Finally, the best lodging deals in countrified locales are generally found at private or state-run campgrounds. As long as you don’t mind roughing it, there are plenty of these to go around in the months before summer’s peak camping season.
4. Control Your Food Costs
With so much else to worry about, even the most frugal travelers fail to budget for several days of on-the-go sustenance. When you don’t have access to your home’s trusty refrigerator and pantry, your food costs can spiral rapidly.
However, there are many ways to save money on food while traveling on vacation. If you’re staying in a hotel, look for a room with a mini-fridge and microwave, even if you have to pay a few more dollars per night, and take an hour or two on the day of your arrival to shop for cereal, trail mix, sandwich supplies, and other cheap, healthy food items. When it’s time to eat, pack yourself a picnic lunch or dinner.
Of course, part of the allure of travel is the promise of novel food items. You don’t have to choose between dining at four-star restaurants and forgoing local food altogether. There’s a happy medium somewhere in between, and the power of the Internet can help you find it.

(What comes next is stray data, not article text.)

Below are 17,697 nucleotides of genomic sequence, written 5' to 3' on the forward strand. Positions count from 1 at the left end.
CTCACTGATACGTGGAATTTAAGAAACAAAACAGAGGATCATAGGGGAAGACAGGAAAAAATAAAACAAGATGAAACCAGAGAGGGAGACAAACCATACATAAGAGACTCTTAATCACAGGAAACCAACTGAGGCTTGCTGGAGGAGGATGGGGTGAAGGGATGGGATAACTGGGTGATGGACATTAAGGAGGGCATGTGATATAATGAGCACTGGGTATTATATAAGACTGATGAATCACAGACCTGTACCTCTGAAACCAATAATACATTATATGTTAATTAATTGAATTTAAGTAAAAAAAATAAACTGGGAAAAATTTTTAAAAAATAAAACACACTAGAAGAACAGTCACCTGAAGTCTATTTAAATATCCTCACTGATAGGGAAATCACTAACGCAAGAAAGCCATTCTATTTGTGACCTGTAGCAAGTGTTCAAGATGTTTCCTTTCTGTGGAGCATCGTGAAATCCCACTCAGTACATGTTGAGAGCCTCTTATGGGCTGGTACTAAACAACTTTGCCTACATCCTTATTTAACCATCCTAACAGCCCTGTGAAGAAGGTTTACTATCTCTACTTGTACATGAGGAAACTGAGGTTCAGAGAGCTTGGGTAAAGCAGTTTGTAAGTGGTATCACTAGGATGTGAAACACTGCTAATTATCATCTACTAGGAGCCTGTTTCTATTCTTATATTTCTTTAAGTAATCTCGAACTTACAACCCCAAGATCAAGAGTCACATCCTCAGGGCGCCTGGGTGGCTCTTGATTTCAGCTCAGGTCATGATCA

For starters, the food truck movement has absolutely blown up during the past few years, and it’s now possible to find cheap mobile eateries in many metropolitan areas. In fact, you could probably eat at a different food truck every day of the week in San Diego, Washington, D.C., and Nashville.
And each destination has plenty of cheap, no-frills, hole-in-the-wall-type places that also happen to make great, innovative creations. These eateries might not be the most visible or best-known establishments in town, but they shine on digital directories such as Yelp and UrbanSpoon. For special deals, you can also look to online coupon providers such as Groupon and LivingSocial, which both offer deep, limited-time discounts at specific restaurants, or check in with the local tourism bureau to learn about restaurants that offer unadvertised specials to tourists.